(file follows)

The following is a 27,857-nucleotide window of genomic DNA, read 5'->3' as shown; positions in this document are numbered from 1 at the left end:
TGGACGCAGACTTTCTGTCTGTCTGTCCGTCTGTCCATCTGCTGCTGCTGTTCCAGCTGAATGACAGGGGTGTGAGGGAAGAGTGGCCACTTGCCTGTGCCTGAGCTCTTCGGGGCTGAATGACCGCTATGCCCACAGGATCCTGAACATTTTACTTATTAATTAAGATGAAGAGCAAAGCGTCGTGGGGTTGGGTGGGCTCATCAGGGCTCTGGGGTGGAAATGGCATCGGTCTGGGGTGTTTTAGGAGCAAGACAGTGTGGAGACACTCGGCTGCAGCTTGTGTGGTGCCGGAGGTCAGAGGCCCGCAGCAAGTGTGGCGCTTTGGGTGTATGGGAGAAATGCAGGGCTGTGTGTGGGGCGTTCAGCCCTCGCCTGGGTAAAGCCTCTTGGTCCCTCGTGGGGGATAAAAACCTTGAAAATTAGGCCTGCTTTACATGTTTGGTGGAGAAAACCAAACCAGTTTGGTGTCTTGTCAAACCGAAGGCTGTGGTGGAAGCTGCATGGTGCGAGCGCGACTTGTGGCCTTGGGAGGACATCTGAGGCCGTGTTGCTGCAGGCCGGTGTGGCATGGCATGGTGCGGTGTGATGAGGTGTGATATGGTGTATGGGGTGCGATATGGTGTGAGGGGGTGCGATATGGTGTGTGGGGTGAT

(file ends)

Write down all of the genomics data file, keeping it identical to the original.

The following is a 27,857-nucleotide window of genomic DNA, read 5'->3' as shown; positions in this document are numbered from 1 at the left end:
TGGACGCAGACTTTCTGTCTGTCTGTCCGTCTGTCCATCTGCTGCTGCTGTTCCAGCTGAATGACAGGGGTGTGAGGGAAGAGTGGCCACTTGCCTGTGCCTGAGCTCTTCGGGGCTGAATGACCGCTATGCCCACAGGATCCTGAACATTTTACTTATTAATTAAGATGAAGAGCAAAGCGTCGTGGGGTTGGGTGGGCTCATCAGGGCTCTGGGGTGGAAATGGCATCGGTCTGGGGTGTTTTAGGAGCAAGACAGTGTGGAGACACTCGGCTGCAGCTTGTGTGGTGCCGGAGGTCAGAGGCCCGCAGCAAGTGTGGCGCTTTGGGTGTATGGGAGAAATGCAGGGCTGTGTGTGGGGCGTTCAGCCCTCGCCTGGGTAAAGCCTCTTGGTCCCTCGTGGGGGATAAAAACCTTGAAAATTAGGCCTGCTTTACATGTTTGGTGGAGAAAACCAAACCAGTTTGGTGTCTTGTCAAACCGAAGGCTGTGGTGGAAGCTGCATGGTGCGAGCGCGACTTGTGGCCTTGGGAGGACATCTGAGGCCGTGTTGCTGCAGGCCGGTGTGGCATGGCATGGTGCGGTGTGATGAGGTGTGATATGGTGTATGGGGTGCGATATGGTGTGAGGGGGTGCGATATGGTGTGTGGGGTGAT